Over 317,000 waiters and waitresses have college degrees (over 8,000 of them have doctoral or professional degrees), along with over 80,000 bartenders, and over 18,000parking lot attendants. All told, some 17,000,000 Americans with college degrees are doing jobs that the BLS says require less than the skill levels associated with a bachelor’s degree.
The relentless claims of the Obama administration and others that having more college graduates is necessary for continued economic leadership is incompatible with this view. Putting issues of student abilities aside, the growing disconnect between labor market realities and the propaganda of higher-education apologists is causing more and more people to graduate and take menial jobs or no job at all. This is even true at the doctoral and professional level—there are 5,057 janitors in the U.S. with Ph.D.’s, other doctorates, or professional degrees.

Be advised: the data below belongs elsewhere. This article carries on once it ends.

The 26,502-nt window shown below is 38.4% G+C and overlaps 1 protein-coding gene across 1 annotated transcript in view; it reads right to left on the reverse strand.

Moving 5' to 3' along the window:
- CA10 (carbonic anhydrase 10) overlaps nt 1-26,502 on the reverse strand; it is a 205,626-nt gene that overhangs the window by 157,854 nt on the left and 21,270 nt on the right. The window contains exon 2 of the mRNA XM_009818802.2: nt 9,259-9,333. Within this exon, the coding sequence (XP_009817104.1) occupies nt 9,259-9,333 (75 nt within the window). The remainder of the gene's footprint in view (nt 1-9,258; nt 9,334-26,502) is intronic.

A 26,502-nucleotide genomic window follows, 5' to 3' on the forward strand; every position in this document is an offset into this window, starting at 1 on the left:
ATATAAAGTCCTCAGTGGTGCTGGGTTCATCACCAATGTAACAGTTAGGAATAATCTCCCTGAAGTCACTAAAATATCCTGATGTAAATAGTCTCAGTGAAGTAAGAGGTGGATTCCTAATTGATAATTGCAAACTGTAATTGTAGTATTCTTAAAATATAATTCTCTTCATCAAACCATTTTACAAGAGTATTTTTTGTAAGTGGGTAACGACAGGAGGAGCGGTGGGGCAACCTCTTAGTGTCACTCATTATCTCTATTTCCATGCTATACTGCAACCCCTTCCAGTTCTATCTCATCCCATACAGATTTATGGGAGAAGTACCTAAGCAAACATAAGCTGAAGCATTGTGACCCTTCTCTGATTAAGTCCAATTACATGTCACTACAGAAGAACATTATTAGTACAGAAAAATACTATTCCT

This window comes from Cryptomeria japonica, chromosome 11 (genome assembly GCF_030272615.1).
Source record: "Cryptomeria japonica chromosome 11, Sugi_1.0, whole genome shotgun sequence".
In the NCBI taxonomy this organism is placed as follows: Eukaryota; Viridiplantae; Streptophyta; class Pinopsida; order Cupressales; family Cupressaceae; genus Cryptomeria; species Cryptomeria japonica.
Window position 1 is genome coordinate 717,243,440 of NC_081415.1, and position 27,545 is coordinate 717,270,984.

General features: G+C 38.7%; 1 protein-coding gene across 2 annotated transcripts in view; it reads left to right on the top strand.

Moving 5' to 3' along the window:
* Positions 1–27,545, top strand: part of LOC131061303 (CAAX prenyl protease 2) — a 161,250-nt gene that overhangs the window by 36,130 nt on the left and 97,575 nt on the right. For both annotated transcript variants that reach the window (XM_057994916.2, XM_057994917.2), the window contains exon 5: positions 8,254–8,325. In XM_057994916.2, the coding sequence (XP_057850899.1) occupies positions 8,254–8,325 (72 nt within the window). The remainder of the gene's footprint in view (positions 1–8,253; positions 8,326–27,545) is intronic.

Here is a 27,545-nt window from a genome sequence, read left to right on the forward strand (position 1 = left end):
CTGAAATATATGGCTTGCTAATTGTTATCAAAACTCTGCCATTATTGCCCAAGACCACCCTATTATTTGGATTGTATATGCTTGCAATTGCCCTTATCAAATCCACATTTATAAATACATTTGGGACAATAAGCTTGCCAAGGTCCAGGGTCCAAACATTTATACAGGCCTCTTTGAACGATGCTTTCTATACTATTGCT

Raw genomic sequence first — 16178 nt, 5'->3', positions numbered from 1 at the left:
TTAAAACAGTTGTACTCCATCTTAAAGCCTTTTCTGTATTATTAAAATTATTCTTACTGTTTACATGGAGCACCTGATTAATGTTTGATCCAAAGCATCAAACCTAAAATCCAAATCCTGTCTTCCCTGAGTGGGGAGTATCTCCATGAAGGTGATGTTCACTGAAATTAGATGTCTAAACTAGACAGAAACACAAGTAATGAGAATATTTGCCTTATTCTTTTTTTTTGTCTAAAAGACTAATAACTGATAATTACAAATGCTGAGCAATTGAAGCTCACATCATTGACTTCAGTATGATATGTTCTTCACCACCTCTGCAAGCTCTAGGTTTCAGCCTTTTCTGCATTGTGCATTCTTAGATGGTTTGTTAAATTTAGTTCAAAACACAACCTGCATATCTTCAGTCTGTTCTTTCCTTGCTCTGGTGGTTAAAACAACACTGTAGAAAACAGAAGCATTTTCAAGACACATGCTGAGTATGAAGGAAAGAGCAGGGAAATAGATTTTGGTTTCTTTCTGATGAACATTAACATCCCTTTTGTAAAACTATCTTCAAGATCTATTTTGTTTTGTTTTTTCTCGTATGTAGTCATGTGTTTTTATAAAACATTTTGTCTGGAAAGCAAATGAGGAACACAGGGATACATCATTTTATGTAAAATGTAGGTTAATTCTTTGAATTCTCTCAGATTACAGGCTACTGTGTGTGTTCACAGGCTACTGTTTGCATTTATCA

Hmm. Again. I’d say if considering what to study, put away your passions. If you love writing don’t major in English. Unless you’re ready to move to LA or NY and actively pursue your dreams, go ahead and put English as a minor and study Finance/STEM major or something where employment is reliable. Like if you’re studying Film you have to be ready to HUSTLE. If not, then…go to a job interview and with Film on your resume, doors won’t exactly fly open. Because what skills does a Film, Economics, Political Science, or Art degree bring with it? It’s about being marketable. And about the PhD’s Well the teaching market is changing. So a PhD isn’t a sure thing for a job; Obviously it’s about what you study as well.
Also it’s about grad school. A Women’s Study major may get limited play. But combined with an advanced degree it’s more marketable.
Pick degrees with caution.